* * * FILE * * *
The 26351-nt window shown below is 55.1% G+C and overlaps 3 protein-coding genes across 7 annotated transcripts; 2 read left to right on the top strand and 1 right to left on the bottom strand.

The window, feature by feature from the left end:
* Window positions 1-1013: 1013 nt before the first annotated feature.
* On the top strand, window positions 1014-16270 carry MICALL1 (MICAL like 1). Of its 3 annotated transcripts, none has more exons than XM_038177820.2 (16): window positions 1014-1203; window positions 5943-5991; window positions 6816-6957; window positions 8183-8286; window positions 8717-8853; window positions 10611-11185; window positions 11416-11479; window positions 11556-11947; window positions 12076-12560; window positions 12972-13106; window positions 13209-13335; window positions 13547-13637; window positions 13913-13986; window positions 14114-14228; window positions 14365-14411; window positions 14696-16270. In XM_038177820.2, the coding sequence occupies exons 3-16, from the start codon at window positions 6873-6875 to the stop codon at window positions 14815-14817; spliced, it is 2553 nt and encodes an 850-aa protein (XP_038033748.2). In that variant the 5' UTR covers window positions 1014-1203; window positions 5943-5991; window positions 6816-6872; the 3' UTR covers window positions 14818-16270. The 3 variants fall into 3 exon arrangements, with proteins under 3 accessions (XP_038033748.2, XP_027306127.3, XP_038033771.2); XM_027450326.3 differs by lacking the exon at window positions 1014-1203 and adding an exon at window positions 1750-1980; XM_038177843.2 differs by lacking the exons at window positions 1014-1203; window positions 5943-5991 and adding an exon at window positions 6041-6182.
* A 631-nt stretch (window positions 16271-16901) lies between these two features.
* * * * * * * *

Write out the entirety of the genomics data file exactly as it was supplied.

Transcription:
The 26351-nt window shown below is 55.1% G+C and overlaps 3 protein-coding genes across 7 annotated transcripts; 2 read left to right on the top strand and 1 right to left on the bottom strand.

The window, feature by feature from the left end:
* Window positions 1-1013: 1013 nt before the first annotated feature.
* On the top strand, window positions 1014-16270 carry MICALL1 (MICAL like 1). Of its 3 annotated transcripts, none has more exons than XM_038177820.2 (16): window positions 1014-1203; window positions 5943-5991; window positions 6816-6957; window positions 8183-8286; window positions 8717-8853; window positions 10611-11185; window positions 11416-11479; window positions 11556-11947; window positions 12076-12560; window positions 12972-13106; window positions 13209-13335; window positions 13547-13637; window positions 13913-13986; window positions 14114-14228; window positions 14365-14411; window positions 14696-16270. In XM_038177820.2, the coding sequence occupies exons 3-16, from the start codon at window positions 6873-6875 to the stop codon at window positions 14815-14817; spliced, it is 2553 nt and encodes an 850-aa protein (XP_038033748.2). In that variant the 5' UTR covers window positions 1014-1203; window positions 5943-5991; window positions 6816-6872; the 3' UTR covers window positions 14818-16270. The 3 variants fall into 3 exon arrangements, with proteins under 3 accessions (XP_038033748.2, XP_027306127.3, XP_038033771.2); XM_027450326.3 differs by lacking the exon at window positions 1014-1203 and adding an exon at window positions 1750-1980; XM_038177843.2 differs by lacking the exons at window positions 1014-1203; window positions 5943-5991 and adding an exon at window positions 6041-6182.
* A 631-nt stretch (window positions 16271-16901) lies between these two features.